Ghitallia & Best Embochure

Discussion in 'Trumpet Discussion' started by crowmadic, Jun 7, 2007.

  1. crowmadic

    crowmadic Mezzo Piano User

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    Discovering your best embochure was mentioned in a previous thread as a basic approach by Ghitallia. I wonder if those ex-students of his could give specific step by step directions about doing that. I know this is a "don't try it at home" kind of thing. But for those of us who have nothing to loose might you comply?

    thanks........tom
     
  2. TheRiddler

    TheRiddler Pianissimo User

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    My teacher studied with Ghitallia for a good while... funny you bring this up - He's giving a small class to us about it on Monday - I'll post some notes on here if you want... I DO know he is a huge advocate of a rolled embochure. He advocates a Bill Adam-esque warm up thing - he does leadpipe buzzing, except instead of on F like the Adam ideas, he suggest buzzing an A on the leadpipe. He also has a similar idea in flexibilities like Adam. He starts on the A and then goes out by halfsteps.... its all very similar to Adam, but done in a lil different manor.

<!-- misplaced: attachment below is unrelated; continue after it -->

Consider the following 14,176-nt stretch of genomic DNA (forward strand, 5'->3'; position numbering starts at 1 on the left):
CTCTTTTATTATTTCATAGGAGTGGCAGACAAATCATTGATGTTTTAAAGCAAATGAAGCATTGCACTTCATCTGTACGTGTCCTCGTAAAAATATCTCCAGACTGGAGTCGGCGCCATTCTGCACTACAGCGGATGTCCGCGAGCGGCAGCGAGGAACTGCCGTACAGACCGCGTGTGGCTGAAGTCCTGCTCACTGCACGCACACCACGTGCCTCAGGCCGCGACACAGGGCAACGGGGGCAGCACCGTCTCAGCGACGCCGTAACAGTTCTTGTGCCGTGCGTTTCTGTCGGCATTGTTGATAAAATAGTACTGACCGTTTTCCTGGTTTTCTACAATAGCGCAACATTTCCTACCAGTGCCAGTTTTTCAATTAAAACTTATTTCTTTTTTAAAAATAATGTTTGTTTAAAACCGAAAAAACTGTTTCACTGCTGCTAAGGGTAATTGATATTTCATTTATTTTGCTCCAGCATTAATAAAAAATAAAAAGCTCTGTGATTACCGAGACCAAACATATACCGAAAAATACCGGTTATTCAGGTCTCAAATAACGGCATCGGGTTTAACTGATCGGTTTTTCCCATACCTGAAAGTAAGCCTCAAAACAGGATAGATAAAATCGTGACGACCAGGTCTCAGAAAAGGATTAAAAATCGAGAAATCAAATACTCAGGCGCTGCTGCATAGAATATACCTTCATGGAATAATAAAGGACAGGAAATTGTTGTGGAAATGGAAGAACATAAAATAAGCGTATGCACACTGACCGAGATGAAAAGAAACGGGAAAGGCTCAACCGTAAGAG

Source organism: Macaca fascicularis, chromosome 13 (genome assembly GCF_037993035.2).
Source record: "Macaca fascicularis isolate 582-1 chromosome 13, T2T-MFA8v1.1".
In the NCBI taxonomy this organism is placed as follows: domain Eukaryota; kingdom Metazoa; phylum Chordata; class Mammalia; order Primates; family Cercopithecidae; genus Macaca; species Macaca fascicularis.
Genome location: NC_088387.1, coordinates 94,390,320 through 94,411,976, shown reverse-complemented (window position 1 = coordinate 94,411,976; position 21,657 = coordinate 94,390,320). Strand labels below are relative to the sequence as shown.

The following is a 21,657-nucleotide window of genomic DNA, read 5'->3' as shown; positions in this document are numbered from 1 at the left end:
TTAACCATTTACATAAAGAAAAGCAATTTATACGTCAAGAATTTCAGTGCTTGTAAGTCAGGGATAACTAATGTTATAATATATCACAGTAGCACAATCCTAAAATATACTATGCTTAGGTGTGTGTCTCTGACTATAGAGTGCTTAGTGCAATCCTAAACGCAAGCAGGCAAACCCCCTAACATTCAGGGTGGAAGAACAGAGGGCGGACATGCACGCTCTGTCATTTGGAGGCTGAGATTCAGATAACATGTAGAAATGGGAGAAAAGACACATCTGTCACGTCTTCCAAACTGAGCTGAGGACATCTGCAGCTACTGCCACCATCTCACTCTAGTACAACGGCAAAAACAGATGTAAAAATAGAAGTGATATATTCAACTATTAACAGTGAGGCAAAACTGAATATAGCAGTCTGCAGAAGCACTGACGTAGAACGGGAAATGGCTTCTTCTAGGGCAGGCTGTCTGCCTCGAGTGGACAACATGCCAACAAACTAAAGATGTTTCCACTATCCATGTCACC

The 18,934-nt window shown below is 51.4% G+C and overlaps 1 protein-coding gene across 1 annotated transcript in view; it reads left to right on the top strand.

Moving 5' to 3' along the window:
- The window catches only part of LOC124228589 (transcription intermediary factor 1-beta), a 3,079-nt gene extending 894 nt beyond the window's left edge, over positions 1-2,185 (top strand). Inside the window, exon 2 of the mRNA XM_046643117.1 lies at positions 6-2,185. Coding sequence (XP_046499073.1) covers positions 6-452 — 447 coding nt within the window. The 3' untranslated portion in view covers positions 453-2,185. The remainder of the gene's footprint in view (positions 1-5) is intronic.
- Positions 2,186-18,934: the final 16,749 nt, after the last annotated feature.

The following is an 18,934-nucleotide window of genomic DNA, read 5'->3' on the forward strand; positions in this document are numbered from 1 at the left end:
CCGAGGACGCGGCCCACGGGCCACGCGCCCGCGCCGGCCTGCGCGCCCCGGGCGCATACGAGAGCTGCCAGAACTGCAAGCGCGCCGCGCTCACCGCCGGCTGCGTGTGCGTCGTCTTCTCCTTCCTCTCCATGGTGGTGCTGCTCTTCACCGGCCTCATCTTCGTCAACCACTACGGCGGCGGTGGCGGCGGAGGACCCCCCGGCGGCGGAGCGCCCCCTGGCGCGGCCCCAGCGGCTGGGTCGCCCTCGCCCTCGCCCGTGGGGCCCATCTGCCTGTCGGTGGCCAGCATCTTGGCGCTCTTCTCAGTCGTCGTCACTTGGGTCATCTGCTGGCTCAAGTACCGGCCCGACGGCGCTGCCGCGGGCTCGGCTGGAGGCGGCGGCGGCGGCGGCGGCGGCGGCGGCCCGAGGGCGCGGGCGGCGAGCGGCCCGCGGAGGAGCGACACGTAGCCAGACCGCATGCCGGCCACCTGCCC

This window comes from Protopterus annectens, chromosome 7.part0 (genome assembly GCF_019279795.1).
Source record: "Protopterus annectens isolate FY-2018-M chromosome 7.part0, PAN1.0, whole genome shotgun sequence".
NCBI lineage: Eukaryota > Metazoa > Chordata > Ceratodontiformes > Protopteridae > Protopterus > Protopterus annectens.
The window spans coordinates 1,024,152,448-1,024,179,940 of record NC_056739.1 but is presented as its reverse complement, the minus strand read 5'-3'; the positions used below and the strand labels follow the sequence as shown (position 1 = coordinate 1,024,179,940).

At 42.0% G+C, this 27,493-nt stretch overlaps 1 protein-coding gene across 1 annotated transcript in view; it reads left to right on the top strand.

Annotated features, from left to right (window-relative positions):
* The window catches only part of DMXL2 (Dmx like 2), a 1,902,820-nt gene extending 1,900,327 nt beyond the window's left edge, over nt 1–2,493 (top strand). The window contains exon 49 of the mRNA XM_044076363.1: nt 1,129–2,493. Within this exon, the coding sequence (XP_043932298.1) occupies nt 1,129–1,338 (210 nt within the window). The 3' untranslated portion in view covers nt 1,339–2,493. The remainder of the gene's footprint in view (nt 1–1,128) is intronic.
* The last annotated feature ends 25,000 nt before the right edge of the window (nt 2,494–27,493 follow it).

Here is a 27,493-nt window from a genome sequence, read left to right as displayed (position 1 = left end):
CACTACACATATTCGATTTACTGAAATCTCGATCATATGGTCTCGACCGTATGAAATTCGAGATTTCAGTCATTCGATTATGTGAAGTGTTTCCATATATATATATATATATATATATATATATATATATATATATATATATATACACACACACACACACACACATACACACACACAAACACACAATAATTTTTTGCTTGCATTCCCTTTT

3. thomashooten

    thomashooten Pianissimo User

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    Hi

    This would be probably be the most difficult subject to discuss here.
    Ghitalla did a big embouchure change on me my first year in grad school. It took me quite a while to come back and it was extremely difficult on many levels. There are couple of generalities in forming an embouchure and of course some people make things work that you would think wouldn't just by looking at them. Later I realized that the most important idea to have correct was that the mouthpiece was in a spot that felt secure in a squared manner. Hagstrom once referred to it as having "four points". Ghitalla was really curled in and I remember him showing me what his lips looked like through the visualizer.
    He would make me do a test to see if I was setup right.
    Play a high C on b flat trumpet with your cheeks full of air and using basically no muscle to form the lips. I know this might sound crazy but its pretty cool if you can make it work. His idea was that this would show that your setup was efficient. I also remember Ghitalla telling me to play only from a middle C to high C the first week I changed my face. This could have been just a tailored approach for me.
    I started going down that road of changing a couple students embouchures and it's not easy. However, its such a big part of being a consistent and efficient player.
    The biggest lesson I learned from Ghitalla wasn't about what to do with my face (actually many things didn't work for me) but it was the idea that I WILL get it eventually. Keep working hard, stay open to new ideas, and ask questions that inable you to improve.

    Thanks
    Tom
     
    Last edited: Jun 20, 2007
  4. jpellett

    jpellett New Friend